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Re: Process local hint bit cache

From: Merlin Moncure <mmoncure(at)gmail(dot)com>
To: PostgreSQL-development <pgsql-hackers(at)postgresql(dot)org>
Subject: Re: Process local hint bit cache
Date: 2011-03-30 14:05:51
Message-ID: AANLkTinWMup4SejxE94PyNwjQa_x=eZuAv39bpxSg8RY@mail.gmail.com (view raw or flat)
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On Tue, Mar 29, 2011 at 4:34 PM, Merlin Moncure <mmoncure(at)gmail(dot)com> wrote:
> In a previous thread
> (http://postgresql.1045698.n5.nabble.com/Set-hint-bits-upon-eviction-from-BufMgr-td4264323.html)
> I was playing with the idea of granting the bgwriter the ability to
> due last chance hint bit setting before evicting the page out. I still
> think might be a good idea, and it might be an especially good idea,
> especially in scenarios where you get set the PD_ALL_VISIBLE bit when
> writing out the page, a huge win in some cases.  That said, it bugged
> me that it didn't really fix the general case of large data insertions
> and the subsequent i/o problems setting out the bits, which is my
> primary objective in the short term.
>
> So I went back to the drawing board, reviewed the archives, and came
> up with a new proposal.  I'd like to see a process local clog page
> cache of around 1-4 pages (8-32kb typically) that would replace the
> current TransactionLogFetch last xid cache. It should be small,
> because I doubt more would really help much (see below) and we want to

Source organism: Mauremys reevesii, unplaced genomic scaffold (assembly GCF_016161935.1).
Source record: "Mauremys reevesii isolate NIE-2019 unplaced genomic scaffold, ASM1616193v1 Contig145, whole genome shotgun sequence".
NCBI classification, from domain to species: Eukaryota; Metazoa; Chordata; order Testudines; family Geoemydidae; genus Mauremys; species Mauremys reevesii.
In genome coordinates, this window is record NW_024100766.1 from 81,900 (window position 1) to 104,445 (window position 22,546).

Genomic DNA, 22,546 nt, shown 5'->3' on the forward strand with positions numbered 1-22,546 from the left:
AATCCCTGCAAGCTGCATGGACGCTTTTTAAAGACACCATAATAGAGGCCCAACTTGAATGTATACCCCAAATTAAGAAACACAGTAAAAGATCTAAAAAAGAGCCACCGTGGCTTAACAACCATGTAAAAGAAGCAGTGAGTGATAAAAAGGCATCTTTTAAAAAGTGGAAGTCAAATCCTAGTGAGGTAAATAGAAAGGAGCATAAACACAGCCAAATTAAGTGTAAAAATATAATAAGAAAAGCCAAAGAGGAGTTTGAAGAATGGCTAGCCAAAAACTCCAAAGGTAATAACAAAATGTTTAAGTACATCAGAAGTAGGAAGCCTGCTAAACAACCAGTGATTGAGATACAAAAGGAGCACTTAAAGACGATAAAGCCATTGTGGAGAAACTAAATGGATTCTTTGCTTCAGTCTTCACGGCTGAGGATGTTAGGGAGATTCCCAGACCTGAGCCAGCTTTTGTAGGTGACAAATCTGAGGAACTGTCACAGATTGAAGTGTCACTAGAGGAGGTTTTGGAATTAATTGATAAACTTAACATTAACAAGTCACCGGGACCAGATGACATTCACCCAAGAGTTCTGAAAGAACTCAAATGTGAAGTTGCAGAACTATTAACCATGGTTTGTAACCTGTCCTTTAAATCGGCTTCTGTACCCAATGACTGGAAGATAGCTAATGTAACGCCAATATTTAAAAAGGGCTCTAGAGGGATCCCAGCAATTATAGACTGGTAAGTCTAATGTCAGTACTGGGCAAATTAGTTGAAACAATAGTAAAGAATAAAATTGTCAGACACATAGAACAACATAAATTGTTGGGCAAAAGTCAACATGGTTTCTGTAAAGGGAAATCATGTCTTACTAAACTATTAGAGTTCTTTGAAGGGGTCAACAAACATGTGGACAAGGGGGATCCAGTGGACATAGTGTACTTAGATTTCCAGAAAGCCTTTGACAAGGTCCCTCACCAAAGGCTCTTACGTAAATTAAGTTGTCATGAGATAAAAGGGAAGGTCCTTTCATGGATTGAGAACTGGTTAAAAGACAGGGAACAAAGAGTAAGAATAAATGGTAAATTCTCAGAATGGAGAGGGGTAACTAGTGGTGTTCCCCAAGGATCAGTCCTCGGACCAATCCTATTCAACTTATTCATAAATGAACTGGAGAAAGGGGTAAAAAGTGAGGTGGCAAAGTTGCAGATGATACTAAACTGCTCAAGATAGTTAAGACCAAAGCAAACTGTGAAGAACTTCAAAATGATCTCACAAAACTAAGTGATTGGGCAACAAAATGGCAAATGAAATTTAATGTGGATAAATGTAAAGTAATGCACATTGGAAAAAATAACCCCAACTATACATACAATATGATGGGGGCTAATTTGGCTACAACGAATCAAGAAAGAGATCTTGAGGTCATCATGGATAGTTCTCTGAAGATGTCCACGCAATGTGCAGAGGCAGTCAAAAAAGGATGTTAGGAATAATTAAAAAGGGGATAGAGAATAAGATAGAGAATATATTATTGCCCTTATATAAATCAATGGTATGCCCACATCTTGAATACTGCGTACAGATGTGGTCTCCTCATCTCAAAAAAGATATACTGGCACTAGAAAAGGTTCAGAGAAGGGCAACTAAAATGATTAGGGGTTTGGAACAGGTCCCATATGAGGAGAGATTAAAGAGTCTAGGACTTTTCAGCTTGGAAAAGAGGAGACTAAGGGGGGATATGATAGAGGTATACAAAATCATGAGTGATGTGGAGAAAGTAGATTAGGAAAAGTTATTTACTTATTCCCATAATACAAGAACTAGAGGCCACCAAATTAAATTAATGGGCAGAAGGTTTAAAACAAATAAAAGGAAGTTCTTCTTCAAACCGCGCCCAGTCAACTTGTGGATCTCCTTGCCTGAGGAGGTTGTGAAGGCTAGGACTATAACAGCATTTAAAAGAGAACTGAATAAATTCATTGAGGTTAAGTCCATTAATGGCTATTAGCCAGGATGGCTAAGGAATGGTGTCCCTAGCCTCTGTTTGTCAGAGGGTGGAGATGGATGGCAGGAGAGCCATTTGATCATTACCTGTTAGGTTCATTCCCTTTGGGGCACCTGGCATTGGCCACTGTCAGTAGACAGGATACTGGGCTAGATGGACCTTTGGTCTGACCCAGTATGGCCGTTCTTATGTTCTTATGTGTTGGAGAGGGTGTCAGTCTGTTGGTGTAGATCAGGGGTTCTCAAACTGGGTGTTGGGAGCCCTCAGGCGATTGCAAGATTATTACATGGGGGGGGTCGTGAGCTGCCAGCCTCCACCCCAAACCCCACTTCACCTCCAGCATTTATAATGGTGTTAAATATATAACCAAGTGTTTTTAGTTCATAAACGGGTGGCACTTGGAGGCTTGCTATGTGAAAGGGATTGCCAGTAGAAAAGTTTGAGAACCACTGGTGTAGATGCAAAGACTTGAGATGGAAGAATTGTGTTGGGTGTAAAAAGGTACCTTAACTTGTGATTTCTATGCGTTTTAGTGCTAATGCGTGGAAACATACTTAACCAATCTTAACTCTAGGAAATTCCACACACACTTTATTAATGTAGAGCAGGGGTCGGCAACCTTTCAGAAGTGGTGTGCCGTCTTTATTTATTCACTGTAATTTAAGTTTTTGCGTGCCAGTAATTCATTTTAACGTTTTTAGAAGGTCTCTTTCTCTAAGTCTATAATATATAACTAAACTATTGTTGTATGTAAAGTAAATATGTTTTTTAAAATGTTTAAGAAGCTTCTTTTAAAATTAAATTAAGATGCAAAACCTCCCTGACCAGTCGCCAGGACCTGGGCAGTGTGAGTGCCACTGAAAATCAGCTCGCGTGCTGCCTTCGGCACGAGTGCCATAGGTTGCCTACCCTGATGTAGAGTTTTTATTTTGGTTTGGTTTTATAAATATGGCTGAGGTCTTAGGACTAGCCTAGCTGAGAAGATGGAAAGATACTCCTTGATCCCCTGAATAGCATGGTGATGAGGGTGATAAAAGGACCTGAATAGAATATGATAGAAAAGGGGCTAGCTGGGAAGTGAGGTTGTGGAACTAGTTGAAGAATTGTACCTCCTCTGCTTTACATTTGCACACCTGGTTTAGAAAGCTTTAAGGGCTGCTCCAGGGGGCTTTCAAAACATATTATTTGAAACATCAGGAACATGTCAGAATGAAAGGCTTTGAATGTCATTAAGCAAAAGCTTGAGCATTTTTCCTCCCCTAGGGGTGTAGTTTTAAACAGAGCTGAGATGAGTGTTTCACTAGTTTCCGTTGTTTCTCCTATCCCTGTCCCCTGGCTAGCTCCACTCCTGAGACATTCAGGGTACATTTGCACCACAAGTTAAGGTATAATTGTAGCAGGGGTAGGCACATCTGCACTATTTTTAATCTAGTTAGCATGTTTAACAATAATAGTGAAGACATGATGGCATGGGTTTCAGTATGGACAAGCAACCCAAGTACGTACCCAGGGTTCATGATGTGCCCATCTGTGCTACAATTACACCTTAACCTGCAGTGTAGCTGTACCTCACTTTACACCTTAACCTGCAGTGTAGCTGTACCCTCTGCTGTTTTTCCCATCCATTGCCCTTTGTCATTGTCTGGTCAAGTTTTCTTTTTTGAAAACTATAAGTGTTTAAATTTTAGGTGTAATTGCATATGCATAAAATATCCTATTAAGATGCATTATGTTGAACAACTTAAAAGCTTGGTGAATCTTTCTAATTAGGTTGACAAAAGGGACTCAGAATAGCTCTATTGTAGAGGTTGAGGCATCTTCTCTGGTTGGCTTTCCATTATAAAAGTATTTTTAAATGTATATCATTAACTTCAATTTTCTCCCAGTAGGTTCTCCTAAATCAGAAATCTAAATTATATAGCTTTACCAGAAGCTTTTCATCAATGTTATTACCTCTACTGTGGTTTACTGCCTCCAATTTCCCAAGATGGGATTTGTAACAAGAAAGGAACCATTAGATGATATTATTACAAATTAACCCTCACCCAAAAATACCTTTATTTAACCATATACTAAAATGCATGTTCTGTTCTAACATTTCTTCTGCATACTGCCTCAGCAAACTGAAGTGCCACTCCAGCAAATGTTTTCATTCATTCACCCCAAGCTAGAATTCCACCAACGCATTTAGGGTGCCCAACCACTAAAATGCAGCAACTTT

> keep this data in the tight cpu caches since it's going to be
> constantly scanned.
>
> The cache itself will be the clog pages and a small header per page
> which will contain the minimum information necessary to match an xid
> against a page to determine a hit, and a count of hits.  Additionally
> we keep a separate small array (say 100) of type xid (int) that we
> insert write into in a cache miss.
>
> So, cache lookup algorithm basically is:
> scan clog cache headers and check for hit
> if found (xid in range covered in clog page),
>  header.hit_count++;
> else
>  miss_array[miss_count++] = xid;
>
> A cache hit is defined about getting useful information from the page,
> that is a transaction being committed or invalid.
>
> When the miss count array fills,  we sort it and determine the most
> commonly hit clog page that is not in the cache and use that
> information to replace pages in the cache if necessary, then reset the
> counts. Maybe we can add a minimum threshold of hits, say 5-10% if
> miss_array size for a page to be deemed interesting enough to be
> loaded into the cache.
>
> Interaction w/set hint bits:
> *) If a clog lookup faults through the cache, we basically keep the
> current behavior.  That is, the hint bits are set and the page is
> marked BM_DIRTY and the hint bits get written back
>
> *) If we get a clog cache hit, that is the hint bits are not set but
> we pulled the transaction status from the cache, the hint bits are
> recorded on the page *but the page is not written back*, at least on
> hint bit basis alone.  This behavior branch is more or less the